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Private pension options

Gerard Scully | Senior Information Officer | Age Action
Written by: Gerry Scully
Senior Information Officer
12/10/2017

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Private pensions are not mandatory, writes Gerry Scully, but given we all hope to one day collect the president’s bounty and to live well while waiting for that happy event private pensions are a necessity.

Pensions

Question

Dear Age Action,

I have recently changed employers and I am wondering about my private pension options. I have been told my new company has a defined contribution pension and I am wondering what this means.

Ronan from Waterford

Answer

Private pensions are not mandatory, writes Gerry Scully, but given we all hope to one day collect the president’s bounty and to live well while waiting for that happy event private pensions are a necessity.

While most employers now provide private pensions the heady days of Defined Benefit Schemes, that guaranteed a certain level of income, are gone and replaced by the more affordable (for the employer) Defined Contribution Schemes.

These offer certainty for how much an individual pays but no guarantee of the pension’s value. These may be offered in the form of individual funds in which you choose from a number of products depending on the level of risk versus return with which you are comfortable.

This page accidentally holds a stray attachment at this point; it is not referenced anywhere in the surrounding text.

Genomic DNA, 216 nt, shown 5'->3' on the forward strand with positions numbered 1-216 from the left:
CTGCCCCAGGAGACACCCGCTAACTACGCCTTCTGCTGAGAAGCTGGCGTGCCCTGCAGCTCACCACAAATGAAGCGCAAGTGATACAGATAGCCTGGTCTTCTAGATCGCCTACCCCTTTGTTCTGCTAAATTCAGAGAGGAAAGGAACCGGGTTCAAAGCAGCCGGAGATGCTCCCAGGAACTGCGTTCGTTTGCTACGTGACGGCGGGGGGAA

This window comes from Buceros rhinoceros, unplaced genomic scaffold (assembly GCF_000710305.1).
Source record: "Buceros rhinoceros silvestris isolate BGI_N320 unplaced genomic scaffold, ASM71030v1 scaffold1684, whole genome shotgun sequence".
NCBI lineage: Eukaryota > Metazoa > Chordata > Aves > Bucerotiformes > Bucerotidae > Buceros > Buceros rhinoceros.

Alternatively, where there is a single fund managed by the company, through a pension broker and trustees, the value of one’s pension depends on the value of the contributions a person makes and for how long.

If a person, perhaps because they started their career late, wishes to make additional contributions occupational schemes often allow people to do so through AVC or Additional Voluntary Contributions. 

Tax relief

AVCs are very common in individually managed funds but some centrally managed funds do not offer the option. In the latter case an employee can take out a PRSA, or Personal Retirement Savings Account, and you can take your pension from one employer to another.

This is very useful in today’s labour force as the majority of people will have more than one employer in their career.

Finally, it is worth remembering that the Government provides generous tax relief on pension contributions to encourage people to save making investing in a personal pension an even better idea.

The world of private and occupational pensions is very complex. In my next few columns I will be explaining some of the terms and rules that apply to occupational pension. 

Don't forget you can contact the Age Action Information Team on 01 475 6989 or email helpline@ageaction.ie

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Top tips for staying cool

  • Keep out of the heat. Stay inside during the hottest time of the day – late morning to mid-afternoon. If you do go out, wear a hat and keep to the shade as much as possible. It’s very important to use sun screen of at least factor 15.
  • If you are travelling by car or public transport always take a bottle of water.
  • Avoid strenuous activity and limit activities like housework and gardening to the early morning or evening when it’s cooler.
  • When inside, try to stay in the coolest parts of your home. Keep curtains and blinds closed in rooms that catch the sun. Remember that lights generate heat. Keep windows shut while it’s cooler inside than out and open them when it gets hotter inside. If it’s safe, you could leave a window open at night when it’s cooler. Fans can help sweat evaporate but do not cool the air itself.